When the Kentucky football team takes the football field, one player towers over the rest. Standing six feet nine inches tall, Calvin Taylor Jr. is a rare defensive lineman. Derrick LeBlanc has coached countless players, but none like Taylor.
“Never. He’s the first. But you know what, for a guy with unusual height like Calvin Taylor, he does a pretty good job man. He’s probably the most consistent guy we got,” LeBlanc said. “At first I thought we were going to make him an offensive lineman, but he’s shown to prove he can play on defense, so it’s good to have him.”
Since the midway point of last season, Taylor has proved he’s more than just a big body. He recorded a career-high six tackles against Mississippi State. In the Music City Bowl, his first start, he recorded three tackles and a sack. In spring practice he led the defensive line in tackles. That’s pretty good for a guy who hasn’t played much football.
“Basketball was my first sport,” Taylor told KSR. “When I first came here, I wasn’t really a football player. I’d only been playing for three years. There was just a learning curve. The game was real fast and it was real physical. I didn’t lift a lot. Since I’ve been in the weight room, I’ve learned the game of the football. The game has slowed down and it comes a little easier.”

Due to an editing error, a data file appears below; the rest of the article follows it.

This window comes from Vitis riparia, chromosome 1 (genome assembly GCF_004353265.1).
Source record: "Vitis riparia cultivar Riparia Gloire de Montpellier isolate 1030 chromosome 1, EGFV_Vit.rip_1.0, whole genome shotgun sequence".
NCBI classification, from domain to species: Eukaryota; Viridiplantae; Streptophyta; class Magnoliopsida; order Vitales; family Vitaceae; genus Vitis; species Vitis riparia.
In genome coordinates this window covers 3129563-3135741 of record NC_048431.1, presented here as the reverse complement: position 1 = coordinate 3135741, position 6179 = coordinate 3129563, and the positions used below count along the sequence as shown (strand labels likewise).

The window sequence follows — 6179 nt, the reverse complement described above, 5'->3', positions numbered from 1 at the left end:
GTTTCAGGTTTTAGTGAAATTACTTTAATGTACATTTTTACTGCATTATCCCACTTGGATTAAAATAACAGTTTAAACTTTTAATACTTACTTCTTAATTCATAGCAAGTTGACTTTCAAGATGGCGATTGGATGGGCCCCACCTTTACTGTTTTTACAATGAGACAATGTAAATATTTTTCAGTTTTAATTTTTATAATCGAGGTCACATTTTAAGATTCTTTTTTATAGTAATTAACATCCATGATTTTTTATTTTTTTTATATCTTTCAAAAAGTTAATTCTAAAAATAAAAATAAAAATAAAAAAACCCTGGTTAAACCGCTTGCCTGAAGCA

Playing football in the SEC tranches is just a little bit different than playing in the paint.
“In basketball, you’re banging and you’re jumping, but in football you literally get hit every play. It’s like a car crash every play. It’s a big transition.”
Taylor’s height was advantage on the basketball court, but that’s not the case on the defensive line where the low man wins. Taylor will rarely have a lower center-body gravity than the person trying to block him, but he’s found ways to use his length as an advantage.
“You got a guy who’s unusually long,” LeBlanc said. “His arms are so long. He gets good separation. You always say, ‘inside hands win.’ If he gets his hands inside, you can’t block him. Even if he gets them outside, he’s still got the reach advantage. You still can’t block him. He’s got some tools most kids don’t have and he’s using it to his advantage.”
When asked about Taylor, LeBlanc always perks up. Not only does Taylor possess the physical tools, he’s an intelligent football player.
“He’s a sharp kid that knows defense. He’s so long and lengthy. He’s hard to block and he’s versatile. You can play him at the field, play him at the boundary. I kind of joke with him and tell him he can play nose, but he probably won’t do that. But he can play it all. He’s a sharp guy. He’s going to be a very productive young man one day and it carries over onto the field. We depend on Calvin a lot.”
Taylor will likely be the person called upon to replace Josh Paschal against Central Michigan as the five-technique defensive end, but that won’t be the only position he plays. He’ll do whatever he has to do to help the team.
“I’m just a guy that does what I’m supposed to do,” Taylor said. “Whatever side they need me…that’s what I’m here for.”
Kentucky’s defensive line needs Taylor to be a playmaker this fall. After showing flashes last year, he’s steadily improved throughout the spring and summer. LeBlanc is confident the tallest guy on the defensive line will have a big year.
“He’s a big man and he’s going to be physical up front this year. I think he’s going to play pretty well for us.”